Batangas folk call for protection of livelihood, Verde Island Passage from gas expansion

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Batangas folk call for protection of livelihood, Verde Island Passage from gas expansion
Fisherfolk hold a protest in the waters of Batangas City to denounce the expansion of fossil gas and liquefied natural gas (LNG) plants there, which threaten to put the marine-life rich Verde Island Passage and their livelihood at risk.
Center for Energy, Ecology and Development

BATANGAS CITY, Philippines — On Earth Day, fisherfolk groups and local communities called for the protection of their livelihood and the marine-life rich Verde Island Passage (VIP) from the development of fossil gas and liquefied natural gas (LNG) plants here in the city.

The fossil gas expansion is feared to put the ecological corridor at further risk and affect the livelihood of fisherfolk from different parts of Batangas province.

Yul Gilea, vice chair of Bukluran ng Mangingisda ng Batangas, said small-scale fishermen like him catch less than one kilogram of fish per day on average. They used to catch 40 to 50 kilograms of fish per day before gas facilities had been built.

“Sa ngayon limang planta pa lang ang nakatirik sa Batangas City, dama na namin ang pangangapos ng mangingisda,” the fisherman from Mabini town said.

Over 20 boats sailed into the waters of Batangas City from Brgy. Sta. Clara to Brgy. Ilijan to protest the developments.

Brgy. Ilijan and Brgy. Dela Paz are the sites of an LNG terminal proposed by Linseed Field Power Corporation and Atlantic Gulf and Pacific Co., which lies adjacent to a new 1,700 MW plant of San Miguel Corporation.

Biodiversity hotspot

Verde Island Passage, the strait that separates the Southern Luzon provinces of Batangas and Mindoro, is one of the richest fishing grounds in the country.

A part of the Coral Triangle, it is known as the “center of the center” of marine shore fish biodiversity in the world.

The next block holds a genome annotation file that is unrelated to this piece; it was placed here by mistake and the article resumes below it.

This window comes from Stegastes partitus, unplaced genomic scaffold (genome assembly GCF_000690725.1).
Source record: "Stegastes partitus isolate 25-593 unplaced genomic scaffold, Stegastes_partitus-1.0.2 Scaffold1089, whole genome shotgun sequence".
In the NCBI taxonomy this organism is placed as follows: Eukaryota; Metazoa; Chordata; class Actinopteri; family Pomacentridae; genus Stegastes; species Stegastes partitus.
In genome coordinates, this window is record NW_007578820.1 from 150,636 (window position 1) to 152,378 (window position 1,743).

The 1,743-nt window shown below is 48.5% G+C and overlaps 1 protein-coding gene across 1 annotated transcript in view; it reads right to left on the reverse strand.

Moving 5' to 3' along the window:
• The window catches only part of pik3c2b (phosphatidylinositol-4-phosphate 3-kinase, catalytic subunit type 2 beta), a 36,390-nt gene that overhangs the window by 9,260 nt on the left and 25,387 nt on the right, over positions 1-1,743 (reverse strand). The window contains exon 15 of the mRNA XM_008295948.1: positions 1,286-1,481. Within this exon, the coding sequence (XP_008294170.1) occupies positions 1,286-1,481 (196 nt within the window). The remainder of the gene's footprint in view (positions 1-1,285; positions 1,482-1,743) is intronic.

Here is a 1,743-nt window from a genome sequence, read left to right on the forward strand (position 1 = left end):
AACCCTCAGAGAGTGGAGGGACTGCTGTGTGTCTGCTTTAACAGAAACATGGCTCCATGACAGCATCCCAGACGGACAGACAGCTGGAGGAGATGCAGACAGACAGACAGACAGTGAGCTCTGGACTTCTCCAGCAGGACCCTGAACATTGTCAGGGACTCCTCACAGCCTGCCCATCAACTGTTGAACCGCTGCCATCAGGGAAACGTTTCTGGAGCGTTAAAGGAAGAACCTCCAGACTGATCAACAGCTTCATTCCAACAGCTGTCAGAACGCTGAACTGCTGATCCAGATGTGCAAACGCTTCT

But its rich biodiversity is threatened not only by illegal fishing practices and unsustainable tourism, but also by operations of fossil gas and LNG facilities.

Batangas is the site of a fleet of eight proposed fossil gas and LNG power plant projects and seven new LNG terminals, according to the Center for Energy, Ecology and Development.

“The theme of this year’s Earth Day is fitting for proponents and backers of LNG who are indeed 'investing on our planet'—our planet's destruction,” CEED executive director Gerry Arances said.

“The VIP is a treasure not just by our country and its people, specially the marginalized fisherfolks, but ultimately of humanity—worth investing all the protection it needs,” he added.

Philstar.com sought the comments of AG&P and SMC, but they have yet to reply to our query. We will update the article once they respond.

Withdraw gas plans

Natural gas, just like coal and oil, is a fossil fuel burned in power generation plants to produce electricity. While natural gas emits about 50% less carbon dioxide emissions than coal, it is mainly composed of methane, a potent greenhouse gas.

Natural gas advocates call it a bridge fuel in the global energy transition. Green groups, however, warn that using fossil gas as a band-aid solution to help the country transition to renewable energy poses danger to the environment and people’s health.

Locals urged electoral candidates to do their part in protecting VIP and their livelihood.

Batangas City mayoral candidate Edu Garcia said he will halt the operation of gas facilities in the city to ensure the protection of the people and the environment if he wins in the May polls.

“There had been much electoral talk recently about candidates withdrawing, but the only thing that needs to be withdrawn in the lead up to the May elections are plans for these destructive LNG projects,” CEED’s Arances said.






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